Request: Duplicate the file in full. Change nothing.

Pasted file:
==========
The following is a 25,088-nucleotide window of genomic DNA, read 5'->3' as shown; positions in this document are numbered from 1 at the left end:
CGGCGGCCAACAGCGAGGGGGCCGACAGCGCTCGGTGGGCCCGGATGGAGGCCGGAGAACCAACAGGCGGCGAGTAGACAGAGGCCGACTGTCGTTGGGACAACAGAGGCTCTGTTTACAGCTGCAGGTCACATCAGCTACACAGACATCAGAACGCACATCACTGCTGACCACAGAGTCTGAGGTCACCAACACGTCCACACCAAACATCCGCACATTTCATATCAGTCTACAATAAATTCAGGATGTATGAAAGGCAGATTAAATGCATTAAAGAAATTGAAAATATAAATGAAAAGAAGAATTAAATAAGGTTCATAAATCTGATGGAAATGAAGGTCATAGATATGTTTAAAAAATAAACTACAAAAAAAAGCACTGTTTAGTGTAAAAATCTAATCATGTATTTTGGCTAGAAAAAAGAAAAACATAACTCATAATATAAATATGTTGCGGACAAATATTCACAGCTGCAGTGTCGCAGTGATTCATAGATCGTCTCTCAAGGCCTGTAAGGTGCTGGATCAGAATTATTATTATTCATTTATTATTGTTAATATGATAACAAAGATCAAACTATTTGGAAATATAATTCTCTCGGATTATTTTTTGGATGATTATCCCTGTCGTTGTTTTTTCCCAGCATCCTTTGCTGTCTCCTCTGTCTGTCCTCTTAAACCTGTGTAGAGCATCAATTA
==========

The following is a 25,088-nucleotide window of genomic DNA, read 5'->3' as shown; positions in this document are numbered from 1 at the left end:
CGGCGGCCAACAGCGAGGGGGCCGACAGCGCTCGGTGGGCCCGGATGGAGGCCGGAGAACCAACAGGCGGCGAGTAGACAGAGGCCGACTGTCGTTGGGACAACAGAGGCTCTGTTTACAGCTGCAGGTCACATCAGCTACACAGACATCAGAACGCACATCACTGCTGACCACAGAGTCTGAGGTCACCAACACGTCCACACCAAACATCCGCACATTTCATATCAGTCTACAATAAATTCAGGATGTATGAAAGGCAGATTAAATGCATTAAAGAAATTGAAAATATAAATGAAAAGAAGAATTAAATAAGGTTCATAAATCTGATGGAAATGAAGGTCATAGATATGTTTAAAAAATAAACTACAAAAAAAAGCACTGTTTAGTGTAAAAATCTAATCATGTATTTTGGCTAGAAAAAAGAAAAACATAACTCATAATATAAATATGTTGCGGACAAATATTCACAGCTGCAGTGTCGCAGTGATTCATAGATCGTCTCTCAAGGCCTGTAAGGTGCTGGATCAGAATTATTATTATTCATTTATTATTGTTAATATGATAACAAAGATCAAACTATTTGGAAATATAATTCTCTCGGATTATTTTTTGGATGATTATCCCTGTCGTTGTTTTTTCCCAGCATCCTTTGCTGTCTCCTCTGTCTGTCCTCTTAAACCTGTGTAGAGCATCAATTA